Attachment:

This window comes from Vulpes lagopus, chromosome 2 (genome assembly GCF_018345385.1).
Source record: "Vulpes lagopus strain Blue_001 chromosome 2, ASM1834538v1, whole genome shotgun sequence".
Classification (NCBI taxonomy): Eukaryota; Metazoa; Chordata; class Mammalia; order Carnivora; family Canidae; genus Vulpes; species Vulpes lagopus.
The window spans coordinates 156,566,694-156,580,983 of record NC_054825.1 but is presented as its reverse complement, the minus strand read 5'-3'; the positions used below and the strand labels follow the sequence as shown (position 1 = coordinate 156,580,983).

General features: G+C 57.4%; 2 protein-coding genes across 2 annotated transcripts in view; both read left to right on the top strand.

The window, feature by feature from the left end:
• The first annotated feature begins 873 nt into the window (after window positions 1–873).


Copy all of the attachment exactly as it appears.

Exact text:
This window comes from Vulpes lagopus, chromosome 2 (genome assembly GCF_018345385.1).
Source record: "Vulpes lagopus strain Blue_001 chromosome 2, ASM1834538v1, whole genome shotgun sequence".
Classification (NCBI taxonomy): Eukaryota; Metazoa; Chordata; class Mammalia; order Carnivora; family Canidae; genus Vulpes; species Vulpes lagopus.
The window spans coordinates 156,566,694-156,580,983 of record NC_054825.1 but is presented as its reverse complement, the minus strand read 5'-3'; the positions used below and the strand labels follow the sequence as shown (position 1 = coordinate 156,580,983).

General features: G+C 57.4%; 2 protein-coding genes across 2 annotated transcripts in view; both read left to right on the top strand.

The window, feature by feature from the left end:
• The first annotated feature begins 873 nt into the window (after window positions 1–873).